The Paradox of being a Data-Driven Audiophile

I’ll say up front that this isn’t a full equipment review. This is merely me talking about my two sides when it comes to choosing audio equipment.

My full-time job is as a software engineer. More specifically, I manage the mobile applications. This includes (but usually isn’t limited to), planning what we’re working on, working with students to debug issues, making roadmaps for the next 6-18 months, and so on.

That last one is important. In order to come up with these road-maps, I often look at our analytics that we use to see what features are getting most used, where our students (as we call them) are spending the most time in the app, and so on. This can also include looking at the specific performance of individual screens within the app. It’s pretty easy for me to say that data drives a lot of decisions for what is being worked.


It’s those data-points that give qualification to decisions and provide assurance in the direction. As such, why can’t the same logic be applied to shopping for a stereo system at home?

This is a question I’ve asked myself multiple times. And every single time, I come up with the same answer – “It can, sorta”. I’ll explain by talking about two different systems…

System A will be entirely based on objective data, measurements. System B will be 100% subjective. The two systems will be composed of components I’ve owned previously and I’m going to try and keep final prices similar

  • System A
    • DAC – RME ADI-2 – $1100
    • Amplifier – Nord One MP NC252 – $750
    • Speakers -KEF LS50 – $900
  • System B
    • DAC – Topping D50s – $250
    • Amplifier – Rega Brio – $1000
    • Speakers – Quad S-2 – $1000

To be honest, both of these are fine systems to listen to. I know what you’re thinking though. How can you judge a system that uses two different speakers? Well, that’s fine, you can swap the speakers between the two systems as much as you want, and the result (for me) will always be the same.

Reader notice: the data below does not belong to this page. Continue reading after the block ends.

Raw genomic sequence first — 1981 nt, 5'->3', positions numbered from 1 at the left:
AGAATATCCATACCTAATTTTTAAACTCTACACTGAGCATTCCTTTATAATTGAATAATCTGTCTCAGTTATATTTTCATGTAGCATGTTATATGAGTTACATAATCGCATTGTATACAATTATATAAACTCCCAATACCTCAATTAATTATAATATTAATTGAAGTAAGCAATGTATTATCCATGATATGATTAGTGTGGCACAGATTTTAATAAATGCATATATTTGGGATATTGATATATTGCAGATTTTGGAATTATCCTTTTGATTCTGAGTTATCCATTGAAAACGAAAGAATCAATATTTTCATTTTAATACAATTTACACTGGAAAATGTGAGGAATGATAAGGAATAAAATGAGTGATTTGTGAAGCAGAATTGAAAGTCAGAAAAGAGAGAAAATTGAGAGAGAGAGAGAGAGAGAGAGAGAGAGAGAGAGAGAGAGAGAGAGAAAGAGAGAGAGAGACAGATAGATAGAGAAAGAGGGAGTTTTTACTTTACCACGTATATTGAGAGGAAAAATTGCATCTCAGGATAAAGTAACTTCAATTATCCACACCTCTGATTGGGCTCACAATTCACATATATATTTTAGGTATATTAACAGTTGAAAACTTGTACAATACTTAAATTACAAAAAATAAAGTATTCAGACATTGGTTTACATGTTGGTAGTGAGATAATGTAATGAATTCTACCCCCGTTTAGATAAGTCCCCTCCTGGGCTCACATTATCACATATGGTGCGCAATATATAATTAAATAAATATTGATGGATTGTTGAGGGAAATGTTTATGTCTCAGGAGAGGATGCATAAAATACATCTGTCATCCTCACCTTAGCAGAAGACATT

The comparison?

Let’s start with the DAC. The engineering side of me is going to come out here. I do subscribe to the “all dacs sound the same”. Usually, at least. I will touch on this in another post. Either way, the two dacs chosen are well known, measured, and reviewed.

In the first system, the RME is doing double duty by acting as a pre-amp. For that, it is quite comfortable. In the second system, the Topping is popular for its price. The measurements are nigh unbeatable for the asking price.

The amplifiers are where the systems really go their separate ways. With the first system, we’ve chosen a well known hypex based amplifier that has performance beyond reproach. It is guaranteed to be ‘transparent’. The Rega Brio couldn’t be any more different. While its measured performance isn’t bad, the manufacturer is will known for imparting what some would call their ‘house sound’. ‘

So what’s the difference?

I’ll come out ahead and say that my preference is, by a wide margin, for the 2nd system. The difference for me really lies with the amplifiers. I know that Hypex amps are supposed to be the bleeding edge, but I’m still not 100% convinced. It didn’t matter what type of music I played, the Rega was more emotionally engaging. It consistently got my foot tapping.

I think there’s a lot to be said for a system that is as transparent as possible. In a sense, it allows you to peer into the true nature of the music, as it was recorded and mastered.

But if that was the be-all end-all of audio, why doesn’t everyone everyone buy System A and call it a day? Well, this is where the “audiophile” side of me comes out. Even going into component comparisons with an open mind, I’ve heard differences that could not be explained by measurements. It’s maddening.

I think the right time to look at measurements is when you know what you like. For example, I have a good sense of the type of sound I like and what measurements correspond to that. I can look at measurements for other speakers and get a good idea if I’ll like it or not.

In Conclusion

This is why the hobby is wonderful. The choices available to us in this hobby are nigh-infinite. There are so many different choices out that and the right way to go about choosing the perfect system is to simply sit and listen. Listen to what your ears tell you is the best. For me from above, it was system B. Even if I swapped speakers, I still preferred the ‘house sound’ of Rega.

If you read this far, thank you for reading my rant. Until next time.

Leave a Comment

Your email address will not be published. Required fields are marked *